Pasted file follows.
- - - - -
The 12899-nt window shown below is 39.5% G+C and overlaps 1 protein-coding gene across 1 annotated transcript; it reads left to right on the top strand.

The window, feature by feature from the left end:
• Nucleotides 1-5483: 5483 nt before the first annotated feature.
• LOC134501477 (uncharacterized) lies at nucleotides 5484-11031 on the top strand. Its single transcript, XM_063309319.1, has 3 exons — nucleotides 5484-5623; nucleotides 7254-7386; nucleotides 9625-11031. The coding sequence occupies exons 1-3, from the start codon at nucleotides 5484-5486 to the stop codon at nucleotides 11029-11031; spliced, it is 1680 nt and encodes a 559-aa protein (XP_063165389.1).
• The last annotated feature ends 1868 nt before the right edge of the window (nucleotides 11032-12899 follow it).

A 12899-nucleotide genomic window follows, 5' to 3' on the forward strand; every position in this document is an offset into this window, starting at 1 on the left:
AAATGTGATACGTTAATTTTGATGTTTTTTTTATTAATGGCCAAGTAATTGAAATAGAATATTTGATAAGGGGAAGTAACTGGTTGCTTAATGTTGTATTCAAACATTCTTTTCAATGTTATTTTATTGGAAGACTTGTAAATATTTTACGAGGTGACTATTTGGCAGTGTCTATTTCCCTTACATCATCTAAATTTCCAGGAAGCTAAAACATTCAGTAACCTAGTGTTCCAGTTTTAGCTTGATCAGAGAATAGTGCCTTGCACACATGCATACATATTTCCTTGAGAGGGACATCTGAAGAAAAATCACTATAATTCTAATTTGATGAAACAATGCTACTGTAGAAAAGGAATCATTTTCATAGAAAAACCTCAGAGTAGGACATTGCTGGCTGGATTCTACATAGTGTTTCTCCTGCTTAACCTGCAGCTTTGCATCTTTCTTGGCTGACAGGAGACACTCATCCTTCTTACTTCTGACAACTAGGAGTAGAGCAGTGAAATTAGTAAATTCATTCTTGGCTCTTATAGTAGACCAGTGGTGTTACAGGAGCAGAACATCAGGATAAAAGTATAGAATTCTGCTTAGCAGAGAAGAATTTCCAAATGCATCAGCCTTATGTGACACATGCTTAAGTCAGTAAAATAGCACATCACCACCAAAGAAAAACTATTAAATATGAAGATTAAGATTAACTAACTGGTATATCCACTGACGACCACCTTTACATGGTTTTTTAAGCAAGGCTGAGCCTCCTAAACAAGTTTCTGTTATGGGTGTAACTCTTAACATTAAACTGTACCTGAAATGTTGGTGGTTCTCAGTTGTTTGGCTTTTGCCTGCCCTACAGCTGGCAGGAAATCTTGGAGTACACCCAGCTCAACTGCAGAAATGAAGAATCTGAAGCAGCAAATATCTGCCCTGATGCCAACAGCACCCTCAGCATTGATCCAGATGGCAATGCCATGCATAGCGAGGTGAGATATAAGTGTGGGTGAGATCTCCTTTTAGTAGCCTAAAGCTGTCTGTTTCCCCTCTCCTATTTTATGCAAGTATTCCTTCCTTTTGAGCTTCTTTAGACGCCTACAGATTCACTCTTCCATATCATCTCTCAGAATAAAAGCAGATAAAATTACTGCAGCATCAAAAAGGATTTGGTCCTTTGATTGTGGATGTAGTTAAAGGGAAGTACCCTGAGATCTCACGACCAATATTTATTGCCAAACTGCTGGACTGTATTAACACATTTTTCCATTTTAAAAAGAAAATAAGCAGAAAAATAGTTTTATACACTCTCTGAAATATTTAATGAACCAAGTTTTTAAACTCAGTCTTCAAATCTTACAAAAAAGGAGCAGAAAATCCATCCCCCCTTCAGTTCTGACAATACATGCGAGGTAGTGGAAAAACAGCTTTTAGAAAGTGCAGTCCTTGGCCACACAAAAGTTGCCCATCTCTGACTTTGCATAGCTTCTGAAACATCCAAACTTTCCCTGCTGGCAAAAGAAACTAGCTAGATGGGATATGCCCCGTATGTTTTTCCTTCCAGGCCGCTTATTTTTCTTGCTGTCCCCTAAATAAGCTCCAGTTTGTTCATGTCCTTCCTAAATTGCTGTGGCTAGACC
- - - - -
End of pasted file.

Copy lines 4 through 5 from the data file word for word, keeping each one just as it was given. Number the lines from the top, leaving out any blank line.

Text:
• LOC134501477 (uncharacterized) lies at nucleotides 5484-11031 on the top strand. Its single transcript, XM_063309319.1, has 3 exons — nucleotides 5484-5623; nucleotides 7254-7386; nucleotides 9625-11031. The coding sequence occupies exons 1-3, from the start codon at nucleotides 5484-5486 to the stop codon at nucleotides 11029-11031; spliced, it is 1680 nt and encodes a 559-aa protein (XP_063165389.1).
• The last annotated feature ends 1868 nt before the right edge of the window (nucleotides 11032-12899 follow it).